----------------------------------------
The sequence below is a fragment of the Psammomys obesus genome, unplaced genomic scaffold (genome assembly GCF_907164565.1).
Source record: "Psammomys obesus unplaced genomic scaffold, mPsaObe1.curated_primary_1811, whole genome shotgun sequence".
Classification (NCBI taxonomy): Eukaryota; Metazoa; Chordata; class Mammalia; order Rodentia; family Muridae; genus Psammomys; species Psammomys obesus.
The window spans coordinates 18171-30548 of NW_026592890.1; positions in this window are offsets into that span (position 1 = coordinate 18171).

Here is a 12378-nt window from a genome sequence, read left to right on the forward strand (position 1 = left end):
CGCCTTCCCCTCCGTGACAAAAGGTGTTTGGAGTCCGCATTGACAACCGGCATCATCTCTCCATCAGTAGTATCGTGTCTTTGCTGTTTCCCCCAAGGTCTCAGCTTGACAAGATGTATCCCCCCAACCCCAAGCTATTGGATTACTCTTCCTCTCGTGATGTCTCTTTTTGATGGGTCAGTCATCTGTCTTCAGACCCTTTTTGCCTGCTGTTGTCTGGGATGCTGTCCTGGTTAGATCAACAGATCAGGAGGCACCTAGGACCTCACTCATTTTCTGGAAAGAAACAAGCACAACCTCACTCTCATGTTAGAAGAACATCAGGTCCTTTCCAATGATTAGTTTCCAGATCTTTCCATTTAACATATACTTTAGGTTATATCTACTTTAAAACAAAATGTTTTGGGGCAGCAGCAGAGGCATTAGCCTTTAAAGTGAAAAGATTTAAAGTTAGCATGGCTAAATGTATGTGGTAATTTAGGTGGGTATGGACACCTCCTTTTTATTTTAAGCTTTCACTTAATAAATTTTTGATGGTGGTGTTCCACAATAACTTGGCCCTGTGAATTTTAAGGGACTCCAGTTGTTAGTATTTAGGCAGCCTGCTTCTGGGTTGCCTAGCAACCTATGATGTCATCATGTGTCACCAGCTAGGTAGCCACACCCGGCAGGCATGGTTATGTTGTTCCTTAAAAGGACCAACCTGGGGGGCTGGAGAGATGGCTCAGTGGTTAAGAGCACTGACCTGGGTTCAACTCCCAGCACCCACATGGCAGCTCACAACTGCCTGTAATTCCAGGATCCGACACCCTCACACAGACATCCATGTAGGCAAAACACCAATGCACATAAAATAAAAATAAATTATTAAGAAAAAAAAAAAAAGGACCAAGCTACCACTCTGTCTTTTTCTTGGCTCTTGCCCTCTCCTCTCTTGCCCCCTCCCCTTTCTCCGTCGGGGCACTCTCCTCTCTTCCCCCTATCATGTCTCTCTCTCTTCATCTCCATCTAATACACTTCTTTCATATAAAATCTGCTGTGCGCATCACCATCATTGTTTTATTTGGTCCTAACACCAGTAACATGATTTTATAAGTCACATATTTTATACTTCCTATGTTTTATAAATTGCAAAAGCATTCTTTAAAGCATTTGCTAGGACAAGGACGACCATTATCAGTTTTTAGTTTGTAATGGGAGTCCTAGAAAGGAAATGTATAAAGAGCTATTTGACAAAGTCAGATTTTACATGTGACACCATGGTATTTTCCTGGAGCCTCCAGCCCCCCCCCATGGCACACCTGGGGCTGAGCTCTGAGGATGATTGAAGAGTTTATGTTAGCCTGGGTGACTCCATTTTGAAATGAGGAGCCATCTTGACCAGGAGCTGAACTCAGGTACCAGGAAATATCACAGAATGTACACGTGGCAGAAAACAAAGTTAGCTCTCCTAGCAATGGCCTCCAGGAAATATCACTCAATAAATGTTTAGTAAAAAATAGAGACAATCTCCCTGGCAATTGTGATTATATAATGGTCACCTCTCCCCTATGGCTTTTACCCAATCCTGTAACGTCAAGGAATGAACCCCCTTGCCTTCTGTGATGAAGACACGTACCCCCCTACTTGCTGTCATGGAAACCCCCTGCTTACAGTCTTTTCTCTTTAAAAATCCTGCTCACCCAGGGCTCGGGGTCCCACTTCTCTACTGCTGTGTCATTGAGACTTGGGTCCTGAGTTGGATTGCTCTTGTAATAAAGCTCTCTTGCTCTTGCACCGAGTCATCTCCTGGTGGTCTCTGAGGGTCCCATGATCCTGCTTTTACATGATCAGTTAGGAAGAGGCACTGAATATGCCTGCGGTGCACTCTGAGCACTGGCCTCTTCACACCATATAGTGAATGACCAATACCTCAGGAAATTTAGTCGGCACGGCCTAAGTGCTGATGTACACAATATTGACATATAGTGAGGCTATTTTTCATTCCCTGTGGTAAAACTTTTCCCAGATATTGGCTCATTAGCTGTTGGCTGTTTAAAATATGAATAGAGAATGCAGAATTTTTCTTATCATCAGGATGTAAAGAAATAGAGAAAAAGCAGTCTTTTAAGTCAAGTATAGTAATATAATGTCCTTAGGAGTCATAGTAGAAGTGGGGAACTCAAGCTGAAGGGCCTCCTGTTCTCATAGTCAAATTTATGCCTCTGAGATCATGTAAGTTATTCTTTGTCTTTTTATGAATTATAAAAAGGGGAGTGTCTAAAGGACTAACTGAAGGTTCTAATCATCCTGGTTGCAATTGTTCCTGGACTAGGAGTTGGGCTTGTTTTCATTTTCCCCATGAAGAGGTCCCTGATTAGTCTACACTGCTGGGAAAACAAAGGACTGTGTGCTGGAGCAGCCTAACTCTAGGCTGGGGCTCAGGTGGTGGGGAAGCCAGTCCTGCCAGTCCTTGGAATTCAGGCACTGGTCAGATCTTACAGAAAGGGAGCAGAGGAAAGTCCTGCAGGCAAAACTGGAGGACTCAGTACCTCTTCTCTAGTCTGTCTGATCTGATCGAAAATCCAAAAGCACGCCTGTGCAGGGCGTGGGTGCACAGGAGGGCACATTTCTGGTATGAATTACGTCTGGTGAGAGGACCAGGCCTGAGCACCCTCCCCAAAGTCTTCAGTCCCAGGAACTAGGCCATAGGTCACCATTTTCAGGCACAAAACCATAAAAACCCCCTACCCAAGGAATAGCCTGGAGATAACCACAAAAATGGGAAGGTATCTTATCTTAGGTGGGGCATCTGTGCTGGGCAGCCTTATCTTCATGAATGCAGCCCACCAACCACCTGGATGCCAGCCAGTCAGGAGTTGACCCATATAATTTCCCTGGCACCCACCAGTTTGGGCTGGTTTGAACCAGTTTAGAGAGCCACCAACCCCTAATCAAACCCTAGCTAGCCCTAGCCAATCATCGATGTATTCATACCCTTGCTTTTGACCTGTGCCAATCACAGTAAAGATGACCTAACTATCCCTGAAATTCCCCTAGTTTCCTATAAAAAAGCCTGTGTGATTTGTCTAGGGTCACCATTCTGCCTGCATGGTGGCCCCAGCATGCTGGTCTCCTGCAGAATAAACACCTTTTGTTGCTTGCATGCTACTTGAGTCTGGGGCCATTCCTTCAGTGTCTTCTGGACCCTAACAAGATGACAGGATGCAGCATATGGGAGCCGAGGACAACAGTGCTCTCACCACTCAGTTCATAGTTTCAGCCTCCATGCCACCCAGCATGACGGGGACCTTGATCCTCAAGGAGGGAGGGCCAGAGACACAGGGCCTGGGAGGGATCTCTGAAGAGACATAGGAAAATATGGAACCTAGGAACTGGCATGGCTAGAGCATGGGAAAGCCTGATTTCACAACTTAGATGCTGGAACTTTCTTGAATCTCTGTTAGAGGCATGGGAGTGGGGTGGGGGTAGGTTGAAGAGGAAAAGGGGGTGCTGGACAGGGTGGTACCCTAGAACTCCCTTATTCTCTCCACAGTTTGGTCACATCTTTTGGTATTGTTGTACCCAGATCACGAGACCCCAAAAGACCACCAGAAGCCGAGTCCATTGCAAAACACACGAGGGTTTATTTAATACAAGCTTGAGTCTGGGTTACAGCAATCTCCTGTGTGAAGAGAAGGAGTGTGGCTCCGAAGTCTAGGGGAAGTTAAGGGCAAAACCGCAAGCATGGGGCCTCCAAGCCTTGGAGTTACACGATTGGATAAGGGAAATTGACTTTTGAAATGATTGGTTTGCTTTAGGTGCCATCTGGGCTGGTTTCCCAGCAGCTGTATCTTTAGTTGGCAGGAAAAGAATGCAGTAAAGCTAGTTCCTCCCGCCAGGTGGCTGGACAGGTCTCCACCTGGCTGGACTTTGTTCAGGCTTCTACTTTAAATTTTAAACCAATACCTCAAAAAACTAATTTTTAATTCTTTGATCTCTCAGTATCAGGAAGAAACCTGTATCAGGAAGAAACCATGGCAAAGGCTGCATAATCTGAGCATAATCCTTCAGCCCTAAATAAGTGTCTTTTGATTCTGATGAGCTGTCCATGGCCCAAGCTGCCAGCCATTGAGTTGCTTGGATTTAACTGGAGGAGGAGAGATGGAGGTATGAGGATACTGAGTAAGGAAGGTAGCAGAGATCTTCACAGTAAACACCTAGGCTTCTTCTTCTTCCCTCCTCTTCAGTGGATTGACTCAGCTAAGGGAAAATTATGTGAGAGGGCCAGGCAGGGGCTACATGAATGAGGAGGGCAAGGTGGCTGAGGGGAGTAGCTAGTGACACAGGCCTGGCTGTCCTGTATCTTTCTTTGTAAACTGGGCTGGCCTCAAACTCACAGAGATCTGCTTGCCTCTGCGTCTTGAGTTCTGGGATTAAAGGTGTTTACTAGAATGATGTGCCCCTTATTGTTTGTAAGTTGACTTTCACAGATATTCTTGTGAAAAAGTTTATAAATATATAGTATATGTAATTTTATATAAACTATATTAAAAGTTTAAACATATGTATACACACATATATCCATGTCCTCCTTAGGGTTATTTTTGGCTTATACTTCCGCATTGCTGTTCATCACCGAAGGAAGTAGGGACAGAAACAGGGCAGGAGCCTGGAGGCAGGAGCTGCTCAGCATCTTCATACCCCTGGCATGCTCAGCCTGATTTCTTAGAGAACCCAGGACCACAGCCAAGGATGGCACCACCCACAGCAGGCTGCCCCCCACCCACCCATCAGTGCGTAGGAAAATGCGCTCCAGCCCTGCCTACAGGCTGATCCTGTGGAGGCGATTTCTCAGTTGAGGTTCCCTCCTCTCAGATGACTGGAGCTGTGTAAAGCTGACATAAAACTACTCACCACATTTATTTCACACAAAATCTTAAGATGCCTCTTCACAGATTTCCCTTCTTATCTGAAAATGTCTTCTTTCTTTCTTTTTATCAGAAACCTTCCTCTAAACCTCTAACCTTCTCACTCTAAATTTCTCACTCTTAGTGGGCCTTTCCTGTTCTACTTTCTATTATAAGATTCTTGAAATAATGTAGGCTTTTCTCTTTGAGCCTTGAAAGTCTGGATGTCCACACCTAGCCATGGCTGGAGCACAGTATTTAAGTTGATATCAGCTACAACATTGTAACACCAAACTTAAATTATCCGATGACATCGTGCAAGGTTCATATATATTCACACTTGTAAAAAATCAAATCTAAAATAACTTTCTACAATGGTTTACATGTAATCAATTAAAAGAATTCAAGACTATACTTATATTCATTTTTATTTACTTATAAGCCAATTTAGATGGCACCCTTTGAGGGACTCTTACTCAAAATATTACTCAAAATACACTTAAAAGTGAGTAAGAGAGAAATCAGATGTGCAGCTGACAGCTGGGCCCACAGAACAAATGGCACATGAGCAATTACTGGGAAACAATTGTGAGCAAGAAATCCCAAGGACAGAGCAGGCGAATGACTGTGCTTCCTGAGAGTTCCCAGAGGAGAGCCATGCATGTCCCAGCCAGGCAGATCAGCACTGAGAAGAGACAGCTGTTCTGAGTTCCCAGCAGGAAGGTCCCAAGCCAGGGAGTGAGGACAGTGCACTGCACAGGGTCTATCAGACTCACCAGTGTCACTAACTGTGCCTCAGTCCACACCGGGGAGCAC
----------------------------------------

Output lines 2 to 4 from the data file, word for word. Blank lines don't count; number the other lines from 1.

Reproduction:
Source record: "Psammomys obesus unplaced genomic scaffold, mPsaObe1.curated_primary_1811, whole genome shotgun sequence".
Classification (NCBI taxonomy): Eukaryota; Metazoa; Chordata; class Mammalia; order Rodentia; family Muridae; genus Psammomys; species Psammomys obesus.
The window spans coordinates 18171-30548 of NW_026592890.1; positions in this window are offsets into that span (position 1 = coordinate 18171).